How’s that for summarizing more than 300 pages in a paragraph or two? Speaking of plot, let me tell you what I liked without giving it away. When Geneva meets Geneva’s handsome nephew, Isaac, I had more than a sneaking suspicion of where the book was going, and I thought it odd that the foreshadowing of the ending would be so strong in the first third of the book.

Wrong! Just about the time I had the ending of the book all planned out, an unexpected twist caught me off guard. Halfway through the book, it seemed as if the whole story was wrapping up, but I couldn’t have been more wrong. Again.

A whole new development led to several additional twists that kept me riveted to the plot. And near the end, when I again figured the story was winding down, and additional twist made this stand out from other fiction. 

Many stories end with a happily ever after and leave readers with an unrealistic picture of life and relationships. In this book, the author ventures headfirst into confronting the pain of the past, rather than smoothing on some icing and calling it cake. Again, I can’t explain what exactly this means for Becca without giving away the plot, but let’s just say that she learns what real sacrifice and real forgiveness look like.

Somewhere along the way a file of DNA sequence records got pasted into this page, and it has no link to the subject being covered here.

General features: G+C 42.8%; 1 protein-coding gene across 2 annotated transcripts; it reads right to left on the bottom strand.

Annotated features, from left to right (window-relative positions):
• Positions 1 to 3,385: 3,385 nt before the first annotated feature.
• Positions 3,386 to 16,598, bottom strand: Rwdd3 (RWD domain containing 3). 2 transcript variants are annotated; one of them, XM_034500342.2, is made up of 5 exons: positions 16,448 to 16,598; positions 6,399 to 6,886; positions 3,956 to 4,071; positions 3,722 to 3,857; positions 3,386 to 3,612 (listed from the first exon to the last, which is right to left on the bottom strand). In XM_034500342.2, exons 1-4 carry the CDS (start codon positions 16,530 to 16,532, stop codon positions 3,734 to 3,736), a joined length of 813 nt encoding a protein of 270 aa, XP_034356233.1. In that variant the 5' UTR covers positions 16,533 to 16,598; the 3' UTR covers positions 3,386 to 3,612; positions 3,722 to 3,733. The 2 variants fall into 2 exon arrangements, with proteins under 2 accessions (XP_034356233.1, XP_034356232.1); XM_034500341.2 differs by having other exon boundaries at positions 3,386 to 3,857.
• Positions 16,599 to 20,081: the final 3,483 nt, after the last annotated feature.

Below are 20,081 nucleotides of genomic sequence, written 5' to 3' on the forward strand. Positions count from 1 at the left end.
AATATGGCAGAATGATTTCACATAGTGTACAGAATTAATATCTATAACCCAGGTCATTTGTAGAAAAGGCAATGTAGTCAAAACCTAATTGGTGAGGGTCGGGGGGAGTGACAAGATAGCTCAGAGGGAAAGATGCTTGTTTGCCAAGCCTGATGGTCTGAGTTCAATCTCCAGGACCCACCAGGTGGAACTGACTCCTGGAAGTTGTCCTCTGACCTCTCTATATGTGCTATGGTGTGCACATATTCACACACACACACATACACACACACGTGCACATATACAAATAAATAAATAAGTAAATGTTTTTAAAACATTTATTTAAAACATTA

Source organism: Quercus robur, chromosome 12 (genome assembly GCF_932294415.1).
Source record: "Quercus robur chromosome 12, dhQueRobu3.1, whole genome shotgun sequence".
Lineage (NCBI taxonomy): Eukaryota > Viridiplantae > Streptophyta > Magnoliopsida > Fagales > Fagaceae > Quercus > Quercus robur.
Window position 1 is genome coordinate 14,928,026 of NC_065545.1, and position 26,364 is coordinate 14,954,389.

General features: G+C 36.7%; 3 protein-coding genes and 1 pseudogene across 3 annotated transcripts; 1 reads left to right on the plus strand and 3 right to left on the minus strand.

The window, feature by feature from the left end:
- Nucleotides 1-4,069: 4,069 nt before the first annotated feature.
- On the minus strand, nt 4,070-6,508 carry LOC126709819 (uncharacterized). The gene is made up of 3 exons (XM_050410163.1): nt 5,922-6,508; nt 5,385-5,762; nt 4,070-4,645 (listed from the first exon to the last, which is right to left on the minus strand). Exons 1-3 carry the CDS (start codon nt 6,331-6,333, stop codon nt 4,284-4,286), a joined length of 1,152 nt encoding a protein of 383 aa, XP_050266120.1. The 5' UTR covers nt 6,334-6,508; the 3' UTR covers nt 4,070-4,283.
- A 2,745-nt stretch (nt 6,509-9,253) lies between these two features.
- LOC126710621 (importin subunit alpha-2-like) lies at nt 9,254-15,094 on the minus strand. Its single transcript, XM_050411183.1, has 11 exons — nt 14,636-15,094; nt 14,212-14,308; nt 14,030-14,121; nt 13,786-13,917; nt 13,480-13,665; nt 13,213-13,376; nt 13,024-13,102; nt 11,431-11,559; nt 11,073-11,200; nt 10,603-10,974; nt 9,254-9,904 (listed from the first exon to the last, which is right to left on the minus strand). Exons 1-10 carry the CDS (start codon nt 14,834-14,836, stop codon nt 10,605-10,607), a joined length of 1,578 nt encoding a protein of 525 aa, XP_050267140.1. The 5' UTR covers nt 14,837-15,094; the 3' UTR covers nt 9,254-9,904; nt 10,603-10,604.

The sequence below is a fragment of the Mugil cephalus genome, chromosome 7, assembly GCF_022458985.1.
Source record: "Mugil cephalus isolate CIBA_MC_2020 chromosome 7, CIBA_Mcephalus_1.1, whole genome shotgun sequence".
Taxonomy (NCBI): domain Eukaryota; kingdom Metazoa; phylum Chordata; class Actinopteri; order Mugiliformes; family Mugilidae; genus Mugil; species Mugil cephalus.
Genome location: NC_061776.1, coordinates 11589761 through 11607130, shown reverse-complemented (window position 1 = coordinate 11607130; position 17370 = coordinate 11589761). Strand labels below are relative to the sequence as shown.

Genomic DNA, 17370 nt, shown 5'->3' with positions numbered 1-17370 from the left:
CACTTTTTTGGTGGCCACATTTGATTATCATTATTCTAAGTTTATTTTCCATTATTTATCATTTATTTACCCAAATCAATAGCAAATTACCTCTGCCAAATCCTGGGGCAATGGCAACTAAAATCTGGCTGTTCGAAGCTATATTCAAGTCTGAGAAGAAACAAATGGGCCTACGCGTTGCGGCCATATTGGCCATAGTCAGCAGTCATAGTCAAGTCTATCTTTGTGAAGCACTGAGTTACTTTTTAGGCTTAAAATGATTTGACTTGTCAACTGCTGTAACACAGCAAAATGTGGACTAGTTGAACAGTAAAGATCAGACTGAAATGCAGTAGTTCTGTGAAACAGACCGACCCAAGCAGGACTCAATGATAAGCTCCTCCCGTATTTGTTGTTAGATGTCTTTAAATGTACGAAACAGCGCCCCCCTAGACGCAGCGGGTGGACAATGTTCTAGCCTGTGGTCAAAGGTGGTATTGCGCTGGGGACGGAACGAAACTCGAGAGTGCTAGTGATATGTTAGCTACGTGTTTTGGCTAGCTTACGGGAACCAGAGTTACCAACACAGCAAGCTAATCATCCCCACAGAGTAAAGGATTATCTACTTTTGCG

The realistic solutions to some of life’s nasty problems make this book stand out from other fluffy fiction. There’s nothing fluffy in true forgiveness and sweet freedom from regret. Ruchti engages the reader with a touch of humor and a delightful writing voice. Her unconventional—and not the least bit cliché—descriptions will satisfy the reader who enjoys a more literary style. I highly recommend the book, and Ruchti’s other books.

The Turning: a Review of Davis Bunn’s Latest Book

Have you ever had a sense you ought to do something, but didn’t know what it meant? Perhaps a pull to go somewhere or say something, but you weren’t sure if you should dismiss it, or listen to it. Was it the voice of God? Or another voice? How do you know?